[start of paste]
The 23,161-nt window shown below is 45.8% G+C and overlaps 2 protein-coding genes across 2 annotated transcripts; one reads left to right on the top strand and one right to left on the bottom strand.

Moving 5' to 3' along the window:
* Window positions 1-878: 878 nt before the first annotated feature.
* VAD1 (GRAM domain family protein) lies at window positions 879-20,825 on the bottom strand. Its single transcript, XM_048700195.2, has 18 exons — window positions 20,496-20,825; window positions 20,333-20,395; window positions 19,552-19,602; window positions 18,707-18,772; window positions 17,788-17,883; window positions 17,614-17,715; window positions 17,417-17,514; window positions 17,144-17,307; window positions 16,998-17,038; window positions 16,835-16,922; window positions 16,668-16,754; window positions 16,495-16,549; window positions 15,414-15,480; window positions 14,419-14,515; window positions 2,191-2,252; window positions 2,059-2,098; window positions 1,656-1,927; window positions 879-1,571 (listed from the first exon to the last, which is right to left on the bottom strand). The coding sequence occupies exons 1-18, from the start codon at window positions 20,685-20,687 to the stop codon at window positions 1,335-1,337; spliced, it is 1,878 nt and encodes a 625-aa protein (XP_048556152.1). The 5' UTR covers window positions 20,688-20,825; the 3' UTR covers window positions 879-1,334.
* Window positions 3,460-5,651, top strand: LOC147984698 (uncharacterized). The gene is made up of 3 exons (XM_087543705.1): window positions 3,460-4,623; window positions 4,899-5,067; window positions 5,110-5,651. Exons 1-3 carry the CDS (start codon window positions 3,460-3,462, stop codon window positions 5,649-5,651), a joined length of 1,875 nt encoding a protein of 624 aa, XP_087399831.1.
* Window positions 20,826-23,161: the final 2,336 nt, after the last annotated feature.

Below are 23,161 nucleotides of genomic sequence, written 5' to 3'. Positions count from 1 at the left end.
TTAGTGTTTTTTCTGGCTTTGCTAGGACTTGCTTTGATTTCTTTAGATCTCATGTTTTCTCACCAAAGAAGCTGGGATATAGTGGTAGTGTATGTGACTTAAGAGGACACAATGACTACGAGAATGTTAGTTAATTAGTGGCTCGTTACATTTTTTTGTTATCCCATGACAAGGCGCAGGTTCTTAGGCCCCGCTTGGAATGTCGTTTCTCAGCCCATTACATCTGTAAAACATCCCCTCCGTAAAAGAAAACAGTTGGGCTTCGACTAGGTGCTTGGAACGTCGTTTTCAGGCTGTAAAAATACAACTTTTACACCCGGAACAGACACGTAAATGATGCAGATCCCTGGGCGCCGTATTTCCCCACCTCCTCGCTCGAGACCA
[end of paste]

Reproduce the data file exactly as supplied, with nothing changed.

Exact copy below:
The 23,161-nt window shown below is 45.8% G+C and overlaps 2 protein-coding genes across 2 annotated transcripts; one reads left to right on the top strand and one right to left on the bottom strand.

Moving 5' to 3' along the window:
* Window positions 1-878: 878 nt before the first annotated feature.
* VAD1 (GRAM domain family protein) lies at window positions 879-20,825 on the bottom strand. Its single transcript, XM_048700195.2, has 18 exons — window positions 20,496-20,825; window positions 20,333-20,395; window positions 19,552-19,602; window positions 18,707-18,772; window positions 17,788-17,883; window positions 17,614-17,715; window positions 17,417-17,514; window positions 17,144-17,307; window positions 16,998-17,038; window positions 16,835-16,922; window positions 16,668-16,754; window positions 16,495-16,549; window positions 15,414-15,480; window positions 14,419-14,515; window positions 2,191-2,252; window positions 2,059-2,098; window positions 1,656-1,927; window positions 879-1,571 (listed from the first exon to the last, which is right to left on the bottom strand). The coding sequence occupies exons 1-18, from the start codon at window positions 20,685-20,687 to the stop codon at window positions 1,335-1,337; spliced, it is 1,878 nt and encodes a 625-aa protein (XP_048556152.1). The 5' UTR covers window positions 20,688-20,825; the 3' UTR covers window positions 879-1,334.
* Window positions 3,460-5,651, top strand: LOC147984698 (uncharacterized). The gene is made up of 3 exons (XM_087543705.1): window positions 3,460-4,623; window positions 4,899-5,067; window positions 5,110-5,651. Exons 1-3 carry the CDS (start codon window positions 3,460-3,462, stop codon window positions 5,649-5,651), a joined length of 1,875 nt encoding a protein of 624 aa, XP_087399831.1.
* Window positions 20,826-23,161: the final 2,336 nt, after the last annotated feature.

Below are 23,161 nucleotides of genomic sequence, written 5' to 3'. Positions count from 1 at the left end.
TTAGTGTTTTTTCTGGCTTTGCTAGGACTTGCTTTGATTTCTTTAGATCTCATGTTTTCTCACCAAAGAAGCTGGGATATAGTGGTAGTGTATGTGACTTAAGAGGACACAATGACTACGAGAATGTTAGTTAATTAGTGGCTCGTTACATTTTTTTGTTATCCCATGACAAGGCGCAGGTTCTTAGGCCCCGCTTGGAATGTCGTTTCTCAGCCCATTACATCTGTAAAACATCCCCTCCGTAAAAGAAAACAGTTGGGCTTCGACTAGGTGCTTGGAACGTCGTTTTCAGGCTGTAAAAATACAACTTTTACACCCGGAACAGACACGTAAATGATGCAGATCCCTGGGCGCCGTATTTCCCCACCTCCTCGCTCGAGACCA